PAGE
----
Treating high-risk sarcoma with hyperthermia, by applying regional heat, alongside chemotherapy could improve the chances of survival, concludes an article published online first in The Lancet Oncology.
There are just over 10,000 new cases of soft-tissue sarcomas in the USA every year, and half of these people will eventually die of the disease. Yet the best way to treat this cancer is unclear. Hyperthermia in addition to chemotherapy has already shown promise in early trials. The theory is that the heat boosts the activity of the drugs by helping to kill the cancer cells directly.
Rolf Issels at the Klinikum der Universität, and the Helmholtz Zentrum, München, Germany, and colleagues undertook a phase-3 study of 341 patients to investigate whether this combination treatment could improve survival in patients with high-risk sarcomas. All patients were assigned to pre-operative and post-operative chemotherapy with etoposide, ifosfamide, and doxorubicin. 169 of these (selected at random) were given additional treatment with regional hyperthermia concentrated on the sarcoma. The team’s aim was to measure local progression-free and disease-free survival - ie, how many people survived without local tumour progression or any evidence of disease.
Patients who were given hyperthermia in addition to chemotherapy were 42% more likely to survive with local control, and 30% more likely to survive free of disease than those given chemotherapy alone.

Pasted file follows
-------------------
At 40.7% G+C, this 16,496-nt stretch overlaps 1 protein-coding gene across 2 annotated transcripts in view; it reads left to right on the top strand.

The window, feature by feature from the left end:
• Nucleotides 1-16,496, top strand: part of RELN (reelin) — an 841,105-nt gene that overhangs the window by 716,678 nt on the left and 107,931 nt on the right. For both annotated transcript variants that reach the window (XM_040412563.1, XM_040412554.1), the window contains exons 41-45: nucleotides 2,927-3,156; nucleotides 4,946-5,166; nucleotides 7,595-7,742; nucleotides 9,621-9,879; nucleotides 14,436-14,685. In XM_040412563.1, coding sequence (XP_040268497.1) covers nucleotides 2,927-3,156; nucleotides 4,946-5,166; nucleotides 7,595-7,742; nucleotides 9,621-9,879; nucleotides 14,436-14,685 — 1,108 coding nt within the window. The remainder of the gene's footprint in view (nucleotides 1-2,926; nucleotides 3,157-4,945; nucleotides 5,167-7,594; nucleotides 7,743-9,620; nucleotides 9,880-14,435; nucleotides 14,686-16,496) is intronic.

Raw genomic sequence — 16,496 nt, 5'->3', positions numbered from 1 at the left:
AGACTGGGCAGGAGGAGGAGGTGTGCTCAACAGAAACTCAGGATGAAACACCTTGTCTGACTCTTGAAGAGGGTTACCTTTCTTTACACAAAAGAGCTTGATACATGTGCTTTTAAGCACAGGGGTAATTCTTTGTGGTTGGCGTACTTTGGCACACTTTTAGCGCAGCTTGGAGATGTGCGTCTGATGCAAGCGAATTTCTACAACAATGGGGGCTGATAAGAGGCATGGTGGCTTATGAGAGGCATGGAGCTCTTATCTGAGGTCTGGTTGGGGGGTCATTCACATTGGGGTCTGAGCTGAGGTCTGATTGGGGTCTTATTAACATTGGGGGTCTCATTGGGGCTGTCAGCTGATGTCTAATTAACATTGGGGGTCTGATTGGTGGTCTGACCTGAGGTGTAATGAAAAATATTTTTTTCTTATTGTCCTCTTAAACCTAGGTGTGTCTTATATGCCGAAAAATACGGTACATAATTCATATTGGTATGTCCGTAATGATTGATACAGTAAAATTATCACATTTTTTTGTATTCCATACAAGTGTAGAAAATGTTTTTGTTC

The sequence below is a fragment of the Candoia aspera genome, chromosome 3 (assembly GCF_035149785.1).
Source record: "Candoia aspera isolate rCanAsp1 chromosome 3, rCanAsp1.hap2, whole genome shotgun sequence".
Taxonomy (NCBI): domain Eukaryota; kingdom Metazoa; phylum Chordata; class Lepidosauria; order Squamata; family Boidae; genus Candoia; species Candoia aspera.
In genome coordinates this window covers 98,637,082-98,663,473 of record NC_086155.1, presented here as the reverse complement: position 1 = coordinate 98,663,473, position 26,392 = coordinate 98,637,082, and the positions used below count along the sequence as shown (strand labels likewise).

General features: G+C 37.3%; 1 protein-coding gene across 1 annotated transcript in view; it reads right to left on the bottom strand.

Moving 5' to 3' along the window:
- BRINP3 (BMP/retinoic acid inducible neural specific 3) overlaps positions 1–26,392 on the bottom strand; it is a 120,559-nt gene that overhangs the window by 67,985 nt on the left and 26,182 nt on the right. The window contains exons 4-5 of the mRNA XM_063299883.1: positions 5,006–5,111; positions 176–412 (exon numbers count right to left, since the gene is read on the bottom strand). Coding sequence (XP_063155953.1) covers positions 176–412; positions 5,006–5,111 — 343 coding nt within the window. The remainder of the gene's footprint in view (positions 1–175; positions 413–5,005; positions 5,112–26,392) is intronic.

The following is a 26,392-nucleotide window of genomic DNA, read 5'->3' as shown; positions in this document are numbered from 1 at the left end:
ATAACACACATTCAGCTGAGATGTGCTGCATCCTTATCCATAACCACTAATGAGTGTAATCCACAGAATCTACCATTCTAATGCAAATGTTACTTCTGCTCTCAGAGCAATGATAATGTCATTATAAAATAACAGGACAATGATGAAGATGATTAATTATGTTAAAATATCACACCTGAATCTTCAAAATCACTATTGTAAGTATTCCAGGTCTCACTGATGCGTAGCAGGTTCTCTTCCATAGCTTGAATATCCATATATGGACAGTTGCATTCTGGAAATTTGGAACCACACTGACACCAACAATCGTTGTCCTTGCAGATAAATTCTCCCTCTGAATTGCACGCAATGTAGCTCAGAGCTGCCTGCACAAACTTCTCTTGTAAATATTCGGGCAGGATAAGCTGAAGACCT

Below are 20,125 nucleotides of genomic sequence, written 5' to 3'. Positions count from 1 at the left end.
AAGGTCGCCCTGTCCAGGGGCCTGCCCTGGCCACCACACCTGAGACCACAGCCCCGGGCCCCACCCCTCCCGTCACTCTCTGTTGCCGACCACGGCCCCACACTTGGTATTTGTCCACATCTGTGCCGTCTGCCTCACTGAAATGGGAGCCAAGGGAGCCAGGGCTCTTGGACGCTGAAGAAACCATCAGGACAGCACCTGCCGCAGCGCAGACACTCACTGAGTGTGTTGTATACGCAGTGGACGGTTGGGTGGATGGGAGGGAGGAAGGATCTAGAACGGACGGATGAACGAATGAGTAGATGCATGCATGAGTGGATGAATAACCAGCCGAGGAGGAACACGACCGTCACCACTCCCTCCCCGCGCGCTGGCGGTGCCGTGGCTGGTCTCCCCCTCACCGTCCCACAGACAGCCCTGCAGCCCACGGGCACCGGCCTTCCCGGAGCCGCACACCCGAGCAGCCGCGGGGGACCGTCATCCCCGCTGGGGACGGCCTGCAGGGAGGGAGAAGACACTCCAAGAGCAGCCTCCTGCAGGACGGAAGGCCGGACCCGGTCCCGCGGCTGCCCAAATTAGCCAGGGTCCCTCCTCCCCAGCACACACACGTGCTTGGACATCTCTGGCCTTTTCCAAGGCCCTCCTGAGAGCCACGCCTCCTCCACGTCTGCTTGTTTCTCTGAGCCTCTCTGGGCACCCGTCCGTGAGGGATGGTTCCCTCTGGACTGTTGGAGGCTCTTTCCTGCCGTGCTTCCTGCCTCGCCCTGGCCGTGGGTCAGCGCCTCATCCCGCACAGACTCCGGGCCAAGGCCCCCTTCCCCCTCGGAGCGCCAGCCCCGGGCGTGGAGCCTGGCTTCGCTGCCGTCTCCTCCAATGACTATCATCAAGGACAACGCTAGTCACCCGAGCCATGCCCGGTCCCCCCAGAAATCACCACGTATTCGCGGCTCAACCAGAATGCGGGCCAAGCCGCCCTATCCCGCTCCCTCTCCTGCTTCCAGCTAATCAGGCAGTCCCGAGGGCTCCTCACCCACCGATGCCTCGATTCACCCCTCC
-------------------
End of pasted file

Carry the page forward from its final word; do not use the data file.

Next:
Hyperthermia had "moderate" toxicity, say the team. Patients who were given regional hyperthermia were more likely to develop leucopenia (reduced white-blood cells), probably because of the heating field covering part of the bone marrow, especially in patients with large abdominal or pelvic tumours, say the researchers.
"Whether a similar benefit will be seen in lower risk patients, and whether the safety profile will be the same, and hence the trade off between benefit and harm worthwhile, remains to be established," they add. Based on these results, their current routine clinical practice consists of pre-operative and post-operative first-line chemotherapy combined with regional hyperthermia – in addition to preoperative radiotherapy – where possible.
The authors say: "This randomised trial provides the first evidence that regional hyperthermia added to preoperative and postoperative chemotherapy is clinically more effective than chemotherapy alone in a specific population of patients with high-risk STS. This therapeutic strategy offers a new treatment option, and can be integrated in the multimodal treatment approach for these patients."
For full article, see: http://press.thelancet.com/tloissels.pdf
Source: The Lancet Oncology